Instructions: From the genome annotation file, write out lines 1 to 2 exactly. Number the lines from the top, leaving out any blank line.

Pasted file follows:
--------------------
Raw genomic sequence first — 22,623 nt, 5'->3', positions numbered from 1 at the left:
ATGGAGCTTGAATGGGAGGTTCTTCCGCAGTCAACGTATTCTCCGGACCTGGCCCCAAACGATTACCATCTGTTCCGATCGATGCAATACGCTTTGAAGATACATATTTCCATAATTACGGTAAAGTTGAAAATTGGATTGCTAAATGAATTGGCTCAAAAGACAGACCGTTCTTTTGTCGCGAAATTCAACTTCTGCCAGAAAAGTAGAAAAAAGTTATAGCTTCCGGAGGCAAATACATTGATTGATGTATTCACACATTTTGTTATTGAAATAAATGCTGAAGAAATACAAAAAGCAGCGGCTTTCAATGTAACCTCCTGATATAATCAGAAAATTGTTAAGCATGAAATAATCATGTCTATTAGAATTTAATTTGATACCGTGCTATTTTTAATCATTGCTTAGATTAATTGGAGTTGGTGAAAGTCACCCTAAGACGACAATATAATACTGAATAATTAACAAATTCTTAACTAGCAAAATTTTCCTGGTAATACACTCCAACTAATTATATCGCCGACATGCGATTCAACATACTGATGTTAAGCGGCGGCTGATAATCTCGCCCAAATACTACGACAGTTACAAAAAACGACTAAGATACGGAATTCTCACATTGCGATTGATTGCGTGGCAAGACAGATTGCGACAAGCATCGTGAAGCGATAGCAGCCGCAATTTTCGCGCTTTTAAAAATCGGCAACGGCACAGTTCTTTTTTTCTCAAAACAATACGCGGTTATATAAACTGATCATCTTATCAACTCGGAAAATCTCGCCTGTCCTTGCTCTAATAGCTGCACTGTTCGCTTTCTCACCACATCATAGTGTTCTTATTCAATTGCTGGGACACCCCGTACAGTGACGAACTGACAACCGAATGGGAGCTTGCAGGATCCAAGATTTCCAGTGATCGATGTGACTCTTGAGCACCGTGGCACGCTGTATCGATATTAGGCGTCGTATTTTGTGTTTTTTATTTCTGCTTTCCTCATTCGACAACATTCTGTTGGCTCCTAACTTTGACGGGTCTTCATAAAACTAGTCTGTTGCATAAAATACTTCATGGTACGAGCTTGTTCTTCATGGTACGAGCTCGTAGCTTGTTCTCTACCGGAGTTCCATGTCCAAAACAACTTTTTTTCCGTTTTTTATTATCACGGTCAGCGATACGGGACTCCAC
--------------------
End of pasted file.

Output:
Raw genomic sequence first — 22,623 nt, 5'->3', positions numbered from 1 at the left:
ATGGAGCTTGAATGGGAGGTTCTTCCGCAGTCAACGTATTCTCCGGACCTGGCCCCAAACGATTACCATCTGTTCCGATCGATGCAATACGCTTTGAAGATACATATTTCCATAATTACGGTAAAGTTGAAAATTGGATTGCTAAATGAATTGGCTCAAAAGACAGACCGTTCTTTTGTCGCGAAATTCAACTTCTGCCAGAAAAGTAGAAAAAAGTTATAGCTTCCGGAGGCAAATACATTGATTGATGTATTCACACATTTTGTTATTGAAATAAATGCTGAAGAAATACAAAAAGCAGCGGCTTTCAATGTAACCTCCTGATATAATCAGAAAATTGTTAAGCATGAAATAATCATGTCTATTAGAATTTAATTTGATACCGTGCTATTTTTAATCATTGCTTAGATTAATTGGAGTTGGTGAAAGTCACCCTAAGACGACAATATAATACTGAATAATTAACAAATTCTTAACTAGCAAAATTTTCCTGGTAATACACTCCAACTAATTATATCGCCGACATGCGATTCAACATACTGATGTTAAGCGGCGGCTGATAATCTCGCCCAAATACTACGACAGTTACAAAAAACGACTAAGATACGGAATTCTCACATTGCGATTGATTGCGTGGCAAGACAGATTGCGACAAGCATCGTGAAGCGATAGCAGCCGCAATTTTCGCGCTTTTAAAAATCGGCAACGGCACAGTTCTTTTTTTCTCAAAACAATACGCGGTTATATAAACTGATCATCTTATCAACTCGGAAAATCTCGCCTGTCCTTGCTCTAATAGCTGCACTGTTCGCTTTCTCACCACATCATAGTGTTCTTATTCAATTGCTGGGACACCCCGTACAGTGACGAACTGACAACCGAATGGGAGCTTGCAGGATCCAAGATTTCCAGTGATCGATGTGACTCTTGAGCACCGTGGCACGCTGTATCGATATTAGGCGTCGTATTTTGTGTTTTTTATTTCTGCTTTCCTCATTCGACAACATTCTGTTGGCTCCTAACTTTGACGGGTCTTCATAAAACTAGTCTGTTGCATAAAATACTTCATGGTACGAGCTTGTTCTTCATGGTACGAGCTCGTAGCTTGTTCTCTACCGGAGTTCCATGTCCAAAACAACTTTTTTTCCGTTTTTTATTATCACGGTCAGCGATACGGGACTCCAC